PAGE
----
There’s 2 types: soft links and hard links.
What they are:
Soft links tell the system to open the target of the link, ie the thing for which you’re creating a link. It’s just a reference to the original file. It’s a bit like how an alias operates in a GUI, and points the system to the right location to use the original.
Hard links point directly to a physical piece of data, to the file itself. (Whereas the soft link is a reference to the name of the file, the hard link is another name for the data itself.) Methinks that by the time you’ll be needing to make hard links you’ll probably know what, why, and how. So I’ll just talk about soft sym links.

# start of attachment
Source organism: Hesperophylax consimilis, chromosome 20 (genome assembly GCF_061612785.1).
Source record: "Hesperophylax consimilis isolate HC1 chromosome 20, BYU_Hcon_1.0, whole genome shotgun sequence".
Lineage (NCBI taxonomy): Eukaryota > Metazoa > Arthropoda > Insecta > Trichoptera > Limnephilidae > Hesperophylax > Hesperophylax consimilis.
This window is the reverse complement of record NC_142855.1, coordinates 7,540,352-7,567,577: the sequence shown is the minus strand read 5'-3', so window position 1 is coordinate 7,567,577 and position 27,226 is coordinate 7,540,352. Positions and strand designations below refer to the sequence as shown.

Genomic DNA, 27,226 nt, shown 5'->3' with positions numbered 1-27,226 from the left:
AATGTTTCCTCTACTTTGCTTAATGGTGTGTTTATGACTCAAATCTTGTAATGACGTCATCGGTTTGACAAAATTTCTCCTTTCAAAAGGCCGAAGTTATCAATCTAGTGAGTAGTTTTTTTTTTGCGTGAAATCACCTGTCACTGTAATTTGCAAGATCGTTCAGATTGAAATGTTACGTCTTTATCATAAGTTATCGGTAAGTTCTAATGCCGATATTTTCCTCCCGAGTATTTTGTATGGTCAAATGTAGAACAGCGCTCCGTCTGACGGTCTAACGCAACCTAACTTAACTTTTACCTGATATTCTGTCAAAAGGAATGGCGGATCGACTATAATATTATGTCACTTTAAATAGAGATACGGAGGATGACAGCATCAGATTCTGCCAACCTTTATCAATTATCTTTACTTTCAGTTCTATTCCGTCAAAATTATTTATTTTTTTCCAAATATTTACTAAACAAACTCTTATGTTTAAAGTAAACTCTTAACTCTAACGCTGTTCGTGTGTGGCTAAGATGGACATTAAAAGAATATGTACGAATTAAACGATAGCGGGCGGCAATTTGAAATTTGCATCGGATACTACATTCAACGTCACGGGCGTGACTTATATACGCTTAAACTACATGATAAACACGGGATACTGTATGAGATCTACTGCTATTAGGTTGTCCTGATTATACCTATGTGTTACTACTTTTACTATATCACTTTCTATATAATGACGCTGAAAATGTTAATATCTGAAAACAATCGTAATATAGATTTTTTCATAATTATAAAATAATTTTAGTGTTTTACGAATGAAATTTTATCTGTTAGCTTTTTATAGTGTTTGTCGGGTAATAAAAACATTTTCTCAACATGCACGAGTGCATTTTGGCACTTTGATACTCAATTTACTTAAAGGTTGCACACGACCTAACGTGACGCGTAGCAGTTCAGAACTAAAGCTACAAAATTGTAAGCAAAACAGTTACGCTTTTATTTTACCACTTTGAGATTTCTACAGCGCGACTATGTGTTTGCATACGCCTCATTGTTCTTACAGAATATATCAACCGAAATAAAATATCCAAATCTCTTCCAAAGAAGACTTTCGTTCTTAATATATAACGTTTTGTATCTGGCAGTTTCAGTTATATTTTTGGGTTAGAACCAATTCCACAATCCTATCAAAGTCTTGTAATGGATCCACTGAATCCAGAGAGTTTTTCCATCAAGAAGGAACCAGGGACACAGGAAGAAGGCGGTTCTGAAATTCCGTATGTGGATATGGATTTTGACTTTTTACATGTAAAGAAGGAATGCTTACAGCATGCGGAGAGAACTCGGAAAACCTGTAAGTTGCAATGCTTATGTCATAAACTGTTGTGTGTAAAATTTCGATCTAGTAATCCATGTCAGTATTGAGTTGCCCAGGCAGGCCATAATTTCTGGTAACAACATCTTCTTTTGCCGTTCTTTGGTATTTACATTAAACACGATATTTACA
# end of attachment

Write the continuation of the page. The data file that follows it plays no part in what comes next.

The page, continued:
The syntax is:
ln -s [file] [symlink_name], where both quantities are file names or full paths plus file name.
Making a file and a link to it:
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Afterwards, anything called on that link will act as if called on the original, as if the link didn’t even exist
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Removing the sym link:
Done the same as for any other file. And rest assured, removing the symbolic link doesn’t remove the target of that link.
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As far as I know the name of the link doesn’t matter at all, but it’s a good idea to name it similarly to or with the same extension as the original, so future devs know how to call the file.
The soft symbolic link, unlike Mac OSX GUI aliases, doesn’t follow the target file if it’s moved.
Let’s start over. Make the file and sym link:
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Move the target:
Yup, it’s there:
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But try to execute the sym link, and the system doesn’t know what’s being referenced:
Righto. Over and out.